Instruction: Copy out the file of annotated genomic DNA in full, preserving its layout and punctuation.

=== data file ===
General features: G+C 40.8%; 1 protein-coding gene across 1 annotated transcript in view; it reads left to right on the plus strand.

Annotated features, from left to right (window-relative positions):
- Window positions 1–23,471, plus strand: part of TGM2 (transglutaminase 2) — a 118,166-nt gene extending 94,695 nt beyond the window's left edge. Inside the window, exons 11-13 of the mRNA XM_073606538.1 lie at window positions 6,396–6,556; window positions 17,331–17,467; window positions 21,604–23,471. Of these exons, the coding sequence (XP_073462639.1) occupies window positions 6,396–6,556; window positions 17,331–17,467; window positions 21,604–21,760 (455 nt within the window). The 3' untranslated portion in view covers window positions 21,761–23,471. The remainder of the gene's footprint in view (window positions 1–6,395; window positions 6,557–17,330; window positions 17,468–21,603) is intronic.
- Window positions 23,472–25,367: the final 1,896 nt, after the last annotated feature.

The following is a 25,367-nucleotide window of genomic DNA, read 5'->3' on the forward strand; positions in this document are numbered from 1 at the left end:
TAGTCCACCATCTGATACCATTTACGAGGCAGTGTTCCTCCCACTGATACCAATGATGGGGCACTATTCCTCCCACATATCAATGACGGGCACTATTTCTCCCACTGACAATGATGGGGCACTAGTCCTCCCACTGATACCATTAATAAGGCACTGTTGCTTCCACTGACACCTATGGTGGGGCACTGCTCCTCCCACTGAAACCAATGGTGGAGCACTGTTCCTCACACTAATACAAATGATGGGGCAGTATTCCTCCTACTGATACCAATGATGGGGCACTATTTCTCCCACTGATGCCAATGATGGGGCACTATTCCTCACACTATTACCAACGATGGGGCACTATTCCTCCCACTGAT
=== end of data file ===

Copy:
General features: G+C 40.8%; 1 protein-coding gene across 1 annotated transcript in view; it reads left to right on the plus strand.

Annotated features, from left to right (window-relative positions):
- Window positions 1–23,471, plus strand: part of TGM2 (transglutaminase 2) — a 118,166-nt gene extending 94,695 nt beyond the window's left edge. Inside the window, exons 11-13 of the mRNA XM_073606538.1 lie at window positions 6,396–6,556; window positions 17,331–17,467; window positions 21,604–23,471. Of these exons, the coding sequence (XP_073462639.1) occupies window positions 6,396–6,556; window positions 17,331–17,467; window positions 21,604–21,760 (455 nt within the window). The 3' untranslated portion in view covers window positions 21,761–23,471. The remainder of the gene's footprint in view (window positions 1–6,395; window positions 6,557–17,330; window positions 17,468–21,603) is intronic.
- Window positions 23,472–25,367: the final 1,896 nt, after the last annotated feature.

The following is a 25,367-nucleotide window of genomic DNA, read 5'->3' on the forward strand; positions in this document are numbered from 1 at the left end:
TAGTCCACCATCTGATACCATTTACGAGGCAGTGTTCCTCCCACTGATACCAATGATGGGGCACTATTCCTCCCACATATCAATGACGGGCACTATTTCTCCCACTGACAATGATGGGGCACTAGTCCTCCCACTGATACCATTAATAAGGCACTGTTGCTTCCACTGACACCTATGGTGGGGCACTGCTCCTCCCACTGAAACCAATGGTGGAGCACTGTTCCTCACACTAATACAAATGATGGGGCAGTATTCCTCCTACTGATACCAATGATGGGGCACTATTTCTCCCACTGATGCCAATGATGGGGCACTATTCCTCACACTATTACCAACGATGGGGCACTATTCCTCCCACTGAT